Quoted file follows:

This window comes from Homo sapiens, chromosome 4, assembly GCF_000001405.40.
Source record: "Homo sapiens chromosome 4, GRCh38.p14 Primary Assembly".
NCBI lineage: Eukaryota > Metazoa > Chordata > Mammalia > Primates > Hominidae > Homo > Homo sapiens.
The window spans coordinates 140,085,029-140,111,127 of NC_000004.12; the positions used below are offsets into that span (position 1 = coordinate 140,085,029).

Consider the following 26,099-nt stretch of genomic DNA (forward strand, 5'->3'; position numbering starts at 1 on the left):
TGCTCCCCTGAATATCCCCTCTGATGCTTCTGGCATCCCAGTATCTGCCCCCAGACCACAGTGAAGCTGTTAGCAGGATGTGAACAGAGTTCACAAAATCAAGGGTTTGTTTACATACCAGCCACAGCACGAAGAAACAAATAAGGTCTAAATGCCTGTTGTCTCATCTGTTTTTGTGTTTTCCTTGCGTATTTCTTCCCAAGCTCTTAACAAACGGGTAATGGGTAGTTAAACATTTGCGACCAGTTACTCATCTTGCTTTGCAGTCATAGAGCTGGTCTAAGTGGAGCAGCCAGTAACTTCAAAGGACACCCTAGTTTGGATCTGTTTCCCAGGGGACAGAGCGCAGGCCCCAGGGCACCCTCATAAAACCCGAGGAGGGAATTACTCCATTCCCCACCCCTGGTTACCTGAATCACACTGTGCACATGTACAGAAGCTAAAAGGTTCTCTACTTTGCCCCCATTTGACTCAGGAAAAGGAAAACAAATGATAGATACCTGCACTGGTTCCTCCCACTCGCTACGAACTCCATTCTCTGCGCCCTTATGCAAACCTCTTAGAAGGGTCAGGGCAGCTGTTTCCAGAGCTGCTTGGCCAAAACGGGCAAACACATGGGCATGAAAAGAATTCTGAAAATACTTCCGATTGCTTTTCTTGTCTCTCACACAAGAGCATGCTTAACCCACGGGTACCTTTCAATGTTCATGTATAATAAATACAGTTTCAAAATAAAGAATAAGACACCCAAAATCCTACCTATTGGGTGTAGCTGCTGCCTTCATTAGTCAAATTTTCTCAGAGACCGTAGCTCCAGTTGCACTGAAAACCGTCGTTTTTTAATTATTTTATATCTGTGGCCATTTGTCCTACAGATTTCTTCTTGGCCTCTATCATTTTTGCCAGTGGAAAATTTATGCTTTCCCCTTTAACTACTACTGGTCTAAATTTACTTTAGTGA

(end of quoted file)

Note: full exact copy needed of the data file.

This window comes from Homo sapiens, chromosome 4, assembly GCF_000001405.40.
Source record: "Homo sapiens chromosome 4, GRCh38.p14 Primary Assembly".
NCBI lineage: Eukaryota > Metazoa > Chordata > Mammalia > Primates > Hominidae > Homo > Homo sapiens.
The window spans coordinates 140,085,029-140,111,127 of NC_000004.12; the positions used below are offsets into that span (position 1 = coordinate 140,085,029).

Consider the following 26,099-nt stretch of genomic DNA (forward strand, 5'->3'; position numbering starts at 1 on the left):
TGCTCCCCTGAATATCCCCTCTGATGCTTCTGGCATCCCAGTATCTGCCCCCAGACCACAGTGAAGCTGTTAGCAGGATGTGAACAGAGTTCACAAAATCAAGGGTTTGTTTACATACCAGCCACAGCACGAAGAAACAAATAAGGTCTAAATGCCTGTTGTCTCATCTGTTTTTGTGTTTTCCTTGCGTATTTCTTCCCAAGCTCTTAACAAACGGGTAATGGGTAGTTAAACATTTGCGACCAGTTACTCATCTTGCTTTGCAGTCATAGAGCTGGTCTAAGTGGAGCAGCCAGTAACTTCAAAGGACACCCTAGTTTGGATCTGTTTCCCAGGGGACAGAGCGCAGGCCCCAGGGCACCCTCATAAAACCCGAGGAGGGAATTACTCCATTCCCCACCCCTGGTTACCTGAATCACACTGTGCACATGTACAGAAGCTAAAAGGTTCTCTACTTTGCCCCCATTTGACTCAGGAAAAGGAAAACAAATGATAGATACCTGCACTGGTTCCTCCCACTCGCTACGAACTCCATTCTCTGCGCCCTTATGCAAACCTCTTAGAAGGGTCAGGGCAGCTGTTTCCAGAGCTGCTTGGCCAAAACGGGCAAACACATGGGCATGAAAAGAATTCTGAAAATACTTCCGATTGCTTTTCTTGTCTCTCACACAAGAGCATGCTTAACCCACGGGTACCTTTCAATGTTCATGTATAATAAATACAGTTTCAAAATAAAGAATAAGACACCCAAAATCCTACCTATTGGGTGTAGCTGCTGCCTTCATTAGTCAAATTTTCTCAGAGACCGTAGCTCCAGTTGCACTGAAAACCGTCGTTTTTTAATTATTTTATATCTGTGGCCATTTGTCCTACAGATTTCTTCTTGGCCTCTATCATTTTTGCCAGTGGAAAATTTATGCTTTCCCCTTTAACTACTACTGGTCTAAATTTACTTTAGTGA